Spanish exhibition, titled Sephardi Portraits: From the Past to the Present .
(photo credit: THE DIOCESAN MUSEUM OF RELIGIOUS ART.)
More than 6,000 people visited an exhibition about Sephardi Jews that was featured in a Catholic museum in southern Spain over the past few months.
The exhibition, “Sephardi Portraits: From the Past to the Present,” is the work of Malaga-born artist Daniel Quintero, who is himself Sephardi.
His collection was displayed at the Diocesan Museum of Religious Art, which is situated in the Episcopal palace of Orihuela. It serves as a Jewish- Christian encounter and a way to shed light upon Spain’s Jewish history, which the artist says is little known.
The exhibition showcased 13 paintings, which in the context of a Jewish-Christian encounter “offer a positive vision of the relationship between two religions that emanate from the same root,” Quintero said.
“I think this is the first exhibition of a solely Jewish subject in a Catholic museum,” he told The Jerusalem Post on Tuesday. He aimed to bring to life the memory of Spain’s Jewish history to spark interest and inspire to visitors to read and learn more on the subject.
“The exhibition seeks, above all, to pique the curiosity of people and to encourage them to learn and investigate more about the 10 centuries of Sephardi culture in Spain, which disappeared in 1492,” Quintero said, referring to a royal decree issued to the Jews of Spain to either convert to Christianity or leave the country.
Quintero has spent some 25 years working on this topic. He aimed to showcase not only the Golden Age of Jewish life in Spain but also to highlight present-day Jews involved in Spanish society and to portray a society that existed and still exists now.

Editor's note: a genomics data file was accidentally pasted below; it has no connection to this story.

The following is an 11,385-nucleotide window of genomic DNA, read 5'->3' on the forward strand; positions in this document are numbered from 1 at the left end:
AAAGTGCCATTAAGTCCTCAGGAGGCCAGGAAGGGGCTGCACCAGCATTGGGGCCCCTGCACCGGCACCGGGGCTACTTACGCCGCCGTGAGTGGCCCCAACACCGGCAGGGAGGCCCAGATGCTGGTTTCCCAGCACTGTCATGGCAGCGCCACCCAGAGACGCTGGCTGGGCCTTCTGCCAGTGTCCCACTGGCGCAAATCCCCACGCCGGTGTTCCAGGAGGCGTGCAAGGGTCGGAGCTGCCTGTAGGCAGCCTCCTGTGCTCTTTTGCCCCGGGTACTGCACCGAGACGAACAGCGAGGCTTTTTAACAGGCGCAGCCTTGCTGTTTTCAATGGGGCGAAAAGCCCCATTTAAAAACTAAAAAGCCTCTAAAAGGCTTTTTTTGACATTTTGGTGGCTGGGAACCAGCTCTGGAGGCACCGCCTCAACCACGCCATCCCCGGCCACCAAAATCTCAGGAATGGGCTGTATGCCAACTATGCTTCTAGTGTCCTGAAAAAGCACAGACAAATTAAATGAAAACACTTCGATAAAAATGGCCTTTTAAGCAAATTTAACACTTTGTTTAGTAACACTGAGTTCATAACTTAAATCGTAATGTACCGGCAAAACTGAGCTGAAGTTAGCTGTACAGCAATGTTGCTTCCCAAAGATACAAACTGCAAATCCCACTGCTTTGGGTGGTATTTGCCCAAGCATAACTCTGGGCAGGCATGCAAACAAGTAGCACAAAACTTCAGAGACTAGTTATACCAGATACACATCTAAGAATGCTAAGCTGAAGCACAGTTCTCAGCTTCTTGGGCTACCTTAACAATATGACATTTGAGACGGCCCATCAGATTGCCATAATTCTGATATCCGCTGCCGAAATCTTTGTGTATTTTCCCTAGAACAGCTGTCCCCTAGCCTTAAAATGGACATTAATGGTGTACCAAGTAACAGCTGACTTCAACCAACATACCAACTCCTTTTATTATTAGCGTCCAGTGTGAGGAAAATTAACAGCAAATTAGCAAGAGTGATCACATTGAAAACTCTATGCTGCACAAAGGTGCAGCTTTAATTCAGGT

The exhibition was made possible due to a friendship between museum director José Antonio Martínez and Quintero. Martinez, who is invested in interfaith relations, told the Post the exhibition marked a strengthening of Jewish- Catholic ties, which he described as already having been “fantastic.”
He said the site of the museum is also the home of Bishop Jesús Murgui, who was thrilled at the opportunity to present Quintero’s work. Murgui delivered a speech at the inauguration of the exhibition in the presence of Quintero, which Martinez says was a “touching moment” for him.
Quintero said he thought it was a “good moment” to approach the relationship between the Catholic Church and Jews.
“I believe Jews and Christians are getting closer. Both have suffered persecution,” he said, referring to persecution of Christians in various countries in the Middle East. The temporary display opened in March, and its closure this week will be marked on Sunday by a concert featuring both Catholic music and Jewish folk music. The museum described the 45-minute-long free concert as an effort to “reconcile the two cultures, Christian and Jewish, who lived together for centuries in the city of Orihuela.”
The exhibition was also accompanied by lectures on Sephardi books and cooking. “Interest is growing, and that’s what makes me really happy,” Quintero said, expressing optimism that knowledge of Jewish culture in Spain will gradually increase. “The church is not only accepting it, but it’s accepting it with pleasure.”
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